Care home residents supported by hand-outs to meet fees

Rising numbers of elderly people are being supported with cash hand-outs from family and friends to meet local authority care home fees. Care home analysts Laing & Buisson says the number of state-funded older care home residents paying top-up fees have risen 4% to 56,000 a year.

But some may be moved if these fees can't be paid - and the distances could be considerable.

Fees pressure

Top-up fees can be paid by family and friends when a home is picked that costs more than the fee a local authority will usually pay. However if top-up cash isn't paid, then care home residents can be switched to cheaper places where fees are lower - sometimes hundreds of miles from friends and family.

The issue of top-up fees affects the poorest and most vulnerable older people, says Age UK, which claims that local authority funding for social care has fallen in real terms since 2010, causing a third of those entitled to state support to scratch around for more cash.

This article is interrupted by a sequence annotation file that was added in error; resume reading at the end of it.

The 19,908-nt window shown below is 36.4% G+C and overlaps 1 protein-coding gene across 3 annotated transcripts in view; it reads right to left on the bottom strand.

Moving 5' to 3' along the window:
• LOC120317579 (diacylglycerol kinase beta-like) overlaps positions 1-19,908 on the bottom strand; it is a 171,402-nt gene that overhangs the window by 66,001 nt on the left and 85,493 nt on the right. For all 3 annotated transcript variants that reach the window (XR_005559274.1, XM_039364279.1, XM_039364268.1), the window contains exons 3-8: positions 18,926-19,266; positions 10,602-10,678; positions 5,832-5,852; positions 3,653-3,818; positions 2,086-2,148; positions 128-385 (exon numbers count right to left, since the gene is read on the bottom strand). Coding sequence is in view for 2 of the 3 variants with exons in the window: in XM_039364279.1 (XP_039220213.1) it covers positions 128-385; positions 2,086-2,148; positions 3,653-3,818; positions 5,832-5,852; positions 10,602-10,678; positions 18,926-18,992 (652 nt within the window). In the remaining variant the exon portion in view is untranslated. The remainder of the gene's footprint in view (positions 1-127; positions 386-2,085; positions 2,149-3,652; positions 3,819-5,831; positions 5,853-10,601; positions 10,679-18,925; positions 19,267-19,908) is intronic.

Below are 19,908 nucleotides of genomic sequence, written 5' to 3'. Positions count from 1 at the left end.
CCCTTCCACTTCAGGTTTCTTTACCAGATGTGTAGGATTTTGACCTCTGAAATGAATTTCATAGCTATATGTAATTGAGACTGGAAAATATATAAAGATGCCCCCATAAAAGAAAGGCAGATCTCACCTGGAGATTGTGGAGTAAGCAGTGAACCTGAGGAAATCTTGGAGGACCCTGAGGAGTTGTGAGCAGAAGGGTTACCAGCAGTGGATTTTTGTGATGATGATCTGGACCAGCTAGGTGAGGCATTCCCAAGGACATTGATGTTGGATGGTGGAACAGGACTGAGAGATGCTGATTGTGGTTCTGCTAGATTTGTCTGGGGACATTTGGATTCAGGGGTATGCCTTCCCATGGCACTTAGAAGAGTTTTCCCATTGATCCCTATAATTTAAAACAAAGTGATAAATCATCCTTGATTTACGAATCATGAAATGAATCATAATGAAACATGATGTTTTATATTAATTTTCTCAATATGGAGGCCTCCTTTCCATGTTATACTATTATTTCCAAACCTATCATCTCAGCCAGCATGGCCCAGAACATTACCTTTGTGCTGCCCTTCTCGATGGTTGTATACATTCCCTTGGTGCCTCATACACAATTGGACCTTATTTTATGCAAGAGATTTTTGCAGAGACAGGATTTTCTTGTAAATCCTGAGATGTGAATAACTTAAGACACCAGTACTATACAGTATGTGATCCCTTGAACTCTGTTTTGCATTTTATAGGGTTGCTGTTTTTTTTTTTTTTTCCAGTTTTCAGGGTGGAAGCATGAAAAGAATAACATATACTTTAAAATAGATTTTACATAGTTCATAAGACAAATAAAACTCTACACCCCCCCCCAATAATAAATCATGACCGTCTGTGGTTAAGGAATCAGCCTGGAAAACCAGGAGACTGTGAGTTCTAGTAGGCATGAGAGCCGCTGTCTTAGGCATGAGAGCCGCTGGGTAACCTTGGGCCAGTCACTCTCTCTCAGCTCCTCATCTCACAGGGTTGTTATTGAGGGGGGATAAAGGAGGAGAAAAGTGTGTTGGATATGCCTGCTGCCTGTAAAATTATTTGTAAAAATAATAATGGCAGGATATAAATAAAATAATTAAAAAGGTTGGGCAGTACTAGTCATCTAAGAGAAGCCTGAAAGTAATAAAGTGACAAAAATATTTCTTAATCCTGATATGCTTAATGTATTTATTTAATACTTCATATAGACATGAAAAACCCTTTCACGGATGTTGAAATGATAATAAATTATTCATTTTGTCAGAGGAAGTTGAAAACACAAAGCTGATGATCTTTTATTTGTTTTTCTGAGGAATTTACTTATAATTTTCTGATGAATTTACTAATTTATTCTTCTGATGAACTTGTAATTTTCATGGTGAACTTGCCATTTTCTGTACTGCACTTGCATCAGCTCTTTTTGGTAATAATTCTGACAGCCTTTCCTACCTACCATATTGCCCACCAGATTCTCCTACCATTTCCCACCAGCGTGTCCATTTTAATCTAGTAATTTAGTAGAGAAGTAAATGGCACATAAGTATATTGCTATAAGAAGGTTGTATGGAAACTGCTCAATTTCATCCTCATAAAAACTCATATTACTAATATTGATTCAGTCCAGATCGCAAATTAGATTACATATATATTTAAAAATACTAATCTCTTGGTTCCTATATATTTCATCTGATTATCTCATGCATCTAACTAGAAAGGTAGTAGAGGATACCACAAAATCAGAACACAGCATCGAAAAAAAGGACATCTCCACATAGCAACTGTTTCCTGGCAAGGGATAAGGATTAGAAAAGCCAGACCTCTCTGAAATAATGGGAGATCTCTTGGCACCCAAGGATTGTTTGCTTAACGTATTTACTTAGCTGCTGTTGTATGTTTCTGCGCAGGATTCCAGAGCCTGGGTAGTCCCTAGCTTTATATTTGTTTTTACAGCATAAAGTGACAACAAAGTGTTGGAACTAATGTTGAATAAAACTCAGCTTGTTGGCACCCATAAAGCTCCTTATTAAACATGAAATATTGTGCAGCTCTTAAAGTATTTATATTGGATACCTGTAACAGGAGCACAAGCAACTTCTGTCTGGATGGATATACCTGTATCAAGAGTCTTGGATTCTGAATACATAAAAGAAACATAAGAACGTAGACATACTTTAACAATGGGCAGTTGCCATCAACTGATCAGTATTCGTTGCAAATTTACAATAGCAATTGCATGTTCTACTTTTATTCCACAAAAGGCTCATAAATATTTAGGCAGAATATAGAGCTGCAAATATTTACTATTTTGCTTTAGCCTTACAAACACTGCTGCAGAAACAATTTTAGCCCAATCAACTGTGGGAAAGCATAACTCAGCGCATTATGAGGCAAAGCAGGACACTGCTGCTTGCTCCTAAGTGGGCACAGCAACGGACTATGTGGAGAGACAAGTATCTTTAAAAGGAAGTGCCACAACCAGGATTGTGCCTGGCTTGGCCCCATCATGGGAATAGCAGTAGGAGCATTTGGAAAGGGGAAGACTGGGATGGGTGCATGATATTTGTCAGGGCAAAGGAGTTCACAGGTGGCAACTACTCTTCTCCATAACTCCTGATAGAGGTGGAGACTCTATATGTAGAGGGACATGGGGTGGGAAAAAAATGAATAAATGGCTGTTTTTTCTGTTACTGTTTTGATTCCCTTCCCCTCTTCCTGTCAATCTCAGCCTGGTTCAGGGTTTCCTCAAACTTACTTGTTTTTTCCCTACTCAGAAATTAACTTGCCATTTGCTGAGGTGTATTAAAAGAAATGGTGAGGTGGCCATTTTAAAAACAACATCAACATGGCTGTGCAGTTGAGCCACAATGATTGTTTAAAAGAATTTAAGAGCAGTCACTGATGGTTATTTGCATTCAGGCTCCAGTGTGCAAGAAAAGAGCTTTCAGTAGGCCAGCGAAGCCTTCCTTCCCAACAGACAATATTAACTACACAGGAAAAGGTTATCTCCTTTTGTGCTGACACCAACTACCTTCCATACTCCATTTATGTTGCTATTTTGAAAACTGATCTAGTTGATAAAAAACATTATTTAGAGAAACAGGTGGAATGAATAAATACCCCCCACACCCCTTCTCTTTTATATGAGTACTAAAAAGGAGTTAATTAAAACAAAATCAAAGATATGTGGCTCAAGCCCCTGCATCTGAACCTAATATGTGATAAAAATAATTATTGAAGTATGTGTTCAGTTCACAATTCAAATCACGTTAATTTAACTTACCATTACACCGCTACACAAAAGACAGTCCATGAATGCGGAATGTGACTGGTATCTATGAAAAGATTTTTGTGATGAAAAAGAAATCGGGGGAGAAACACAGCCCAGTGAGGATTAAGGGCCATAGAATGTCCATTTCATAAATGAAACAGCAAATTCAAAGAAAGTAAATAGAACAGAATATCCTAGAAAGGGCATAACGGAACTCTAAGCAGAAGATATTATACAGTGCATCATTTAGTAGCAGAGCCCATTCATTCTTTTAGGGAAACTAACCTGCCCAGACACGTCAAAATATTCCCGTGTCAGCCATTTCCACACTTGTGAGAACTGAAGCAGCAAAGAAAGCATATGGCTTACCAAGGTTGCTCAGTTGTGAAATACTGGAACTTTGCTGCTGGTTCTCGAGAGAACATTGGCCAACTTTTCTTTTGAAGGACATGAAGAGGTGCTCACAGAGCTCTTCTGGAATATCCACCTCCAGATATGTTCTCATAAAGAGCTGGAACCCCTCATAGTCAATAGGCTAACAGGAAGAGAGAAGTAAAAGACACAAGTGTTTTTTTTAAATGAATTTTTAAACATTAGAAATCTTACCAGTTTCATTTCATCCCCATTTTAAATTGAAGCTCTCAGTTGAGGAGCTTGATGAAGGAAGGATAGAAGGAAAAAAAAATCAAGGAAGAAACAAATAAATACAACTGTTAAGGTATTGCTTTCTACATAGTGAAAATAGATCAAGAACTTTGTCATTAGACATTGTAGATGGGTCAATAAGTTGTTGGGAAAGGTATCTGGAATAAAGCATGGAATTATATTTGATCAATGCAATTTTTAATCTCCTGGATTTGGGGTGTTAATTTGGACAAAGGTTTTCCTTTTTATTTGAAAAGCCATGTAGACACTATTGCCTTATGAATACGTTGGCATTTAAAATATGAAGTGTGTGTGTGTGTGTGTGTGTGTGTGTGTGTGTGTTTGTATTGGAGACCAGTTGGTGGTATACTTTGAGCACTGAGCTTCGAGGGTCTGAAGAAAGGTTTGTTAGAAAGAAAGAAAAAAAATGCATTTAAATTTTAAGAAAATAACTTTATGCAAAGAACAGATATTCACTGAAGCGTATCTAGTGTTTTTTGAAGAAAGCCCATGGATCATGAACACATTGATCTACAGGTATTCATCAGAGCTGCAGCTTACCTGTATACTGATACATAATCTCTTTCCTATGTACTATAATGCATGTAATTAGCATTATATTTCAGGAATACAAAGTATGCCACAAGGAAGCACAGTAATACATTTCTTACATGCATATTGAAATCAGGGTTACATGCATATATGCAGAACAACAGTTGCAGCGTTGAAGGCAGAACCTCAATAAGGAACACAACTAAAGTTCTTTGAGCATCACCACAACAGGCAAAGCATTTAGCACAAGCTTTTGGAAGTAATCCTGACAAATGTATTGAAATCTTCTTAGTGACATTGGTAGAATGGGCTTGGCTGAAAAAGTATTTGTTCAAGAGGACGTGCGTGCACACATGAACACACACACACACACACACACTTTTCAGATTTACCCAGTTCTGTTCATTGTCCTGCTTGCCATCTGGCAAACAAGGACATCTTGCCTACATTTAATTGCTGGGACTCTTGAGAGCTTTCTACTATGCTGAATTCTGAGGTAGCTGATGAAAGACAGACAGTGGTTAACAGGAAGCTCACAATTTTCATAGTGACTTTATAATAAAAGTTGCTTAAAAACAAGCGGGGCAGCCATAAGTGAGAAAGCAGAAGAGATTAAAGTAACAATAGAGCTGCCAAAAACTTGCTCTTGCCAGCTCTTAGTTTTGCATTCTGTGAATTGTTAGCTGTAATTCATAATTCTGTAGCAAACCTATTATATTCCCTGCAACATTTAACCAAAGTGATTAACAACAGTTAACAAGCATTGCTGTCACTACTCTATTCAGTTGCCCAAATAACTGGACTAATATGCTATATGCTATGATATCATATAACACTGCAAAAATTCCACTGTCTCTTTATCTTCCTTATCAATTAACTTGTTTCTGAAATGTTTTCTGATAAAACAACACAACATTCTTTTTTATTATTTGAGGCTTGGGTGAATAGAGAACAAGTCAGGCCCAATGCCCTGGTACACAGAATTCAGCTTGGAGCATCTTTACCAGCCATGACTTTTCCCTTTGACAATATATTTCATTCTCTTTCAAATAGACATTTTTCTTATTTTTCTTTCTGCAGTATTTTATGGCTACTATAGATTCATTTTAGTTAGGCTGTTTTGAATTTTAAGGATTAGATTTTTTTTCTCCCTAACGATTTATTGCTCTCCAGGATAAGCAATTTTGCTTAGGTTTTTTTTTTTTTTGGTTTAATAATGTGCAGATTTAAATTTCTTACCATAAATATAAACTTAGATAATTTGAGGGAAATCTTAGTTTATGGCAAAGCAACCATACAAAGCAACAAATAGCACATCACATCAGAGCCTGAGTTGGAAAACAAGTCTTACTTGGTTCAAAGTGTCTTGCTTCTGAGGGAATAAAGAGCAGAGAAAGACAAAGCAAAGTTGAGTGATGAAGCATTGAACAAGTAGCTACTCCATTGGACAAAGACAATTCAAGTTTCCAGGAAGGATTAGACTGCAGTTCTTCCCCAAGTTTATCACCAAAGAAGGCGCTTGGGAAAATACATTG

According to Laing & Buisson, on average English councils are paying £480 per week for residential care in 2012/13, approximately £50-£140 less than the 'fair market range' price of £528-£623.

No choice

"Age UK hears from its advice line that in practice people are all too often given no choice but to pay a top-up as there are simply no suitable places available at the local authority's agreed baseline fee rate."

And while Government has committed to implementing a cap on care cost, this may not provide older people with the security they need if contributions towards the cap are calculated on deeply unrealistic rates says Age UK.


A toxic mix, says Age UK Charity Director General Michelle Mitchell, "of long term chronic underfunding and more recent austerity cuts to social care budgets is resulting in local authorities stretching their budgets and paying unfeasibly low fee levels to care homes. This in turn undermines the residential care sector, forcing homes to cut costs."

Older people have contributed towards society throughout their lives, adds Mario Ambrosi from Anchor, a not-for-profit provider of housing for older people. "At their time of need they can expect adequate support from the state. It clear that the Government still needs to do more to address the social care funding crisis."

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